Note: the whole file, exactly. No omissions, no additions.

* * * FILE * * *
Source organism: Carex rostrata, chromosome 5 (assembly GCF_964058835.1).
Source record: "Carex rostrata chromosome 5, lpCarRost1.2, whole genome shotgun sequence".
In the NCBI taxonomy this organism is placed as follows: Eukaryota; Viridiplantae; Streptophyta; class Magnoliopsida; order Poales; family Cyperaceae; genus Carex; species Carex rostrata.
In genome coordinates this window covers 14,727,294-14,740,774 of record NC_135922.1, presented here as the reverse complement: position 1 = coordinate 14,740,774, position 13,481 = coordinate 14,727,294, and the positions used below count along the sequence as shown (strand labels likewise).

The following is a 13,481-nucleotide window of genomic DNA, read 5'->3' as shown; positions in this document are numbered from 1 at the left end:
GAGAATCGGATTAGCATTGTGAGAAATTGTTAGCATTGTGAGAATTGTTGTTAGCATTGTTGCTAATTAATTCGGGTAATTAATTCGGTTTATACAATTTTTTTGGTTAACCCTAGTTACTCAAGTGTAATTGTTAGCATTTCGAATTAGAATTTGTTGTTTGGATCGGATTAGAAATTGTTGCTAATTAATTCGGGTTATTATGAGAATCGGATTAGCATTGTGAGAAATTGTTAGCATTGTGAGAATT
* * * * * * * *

Source organism: Carex rostrata, chromosome 5 (assembly GCF_964058835.1).
Source record: "Carex rostrata chromosome 5, lpCarRost1.2, whole genome shotgun sequence".
In the NCBI taxonomy this organism is placed as follows: Eukaryota; Viridiplantae; Streptophyta; class Magnoliopsida; order Poales; family Cyperaceae; genus Carex; species Carex rostrata.
In genome coordinates this window covers 14,727,294-14,740,774 of record NC_135922.1, presented here as the reverse complement: position 1 = coordinate 14,740,774, position 13,481 = coordinate 14,727,294, and the positions used below count along the sequence as shown (strand labels likewise).

The following is a 13,481-nucleotide window of genomic DNA, read 5'->3' as shown; positions in this document are numbered from 1 at the left end:
GAGAATCGGATTAGCATTGTGAGAAATTGTTAGCATTGTGAGAATTGTTGTTAGCATTGTTGCTAATTAATTCGGGTAATTAATTCGGTTTATACAATTTTTTTGGTTAACCCTAGTTACTCAAGTGTAATTGTTAGCATTTCGAATTAGAATTTGTTGTTTGGATCGGATTAGAAATTGTTGCTAATTAATTCGGGTTATTATGAGAATCGGATTAGCATTGTGAGAAATTGTTAGCATTGTGAGAATT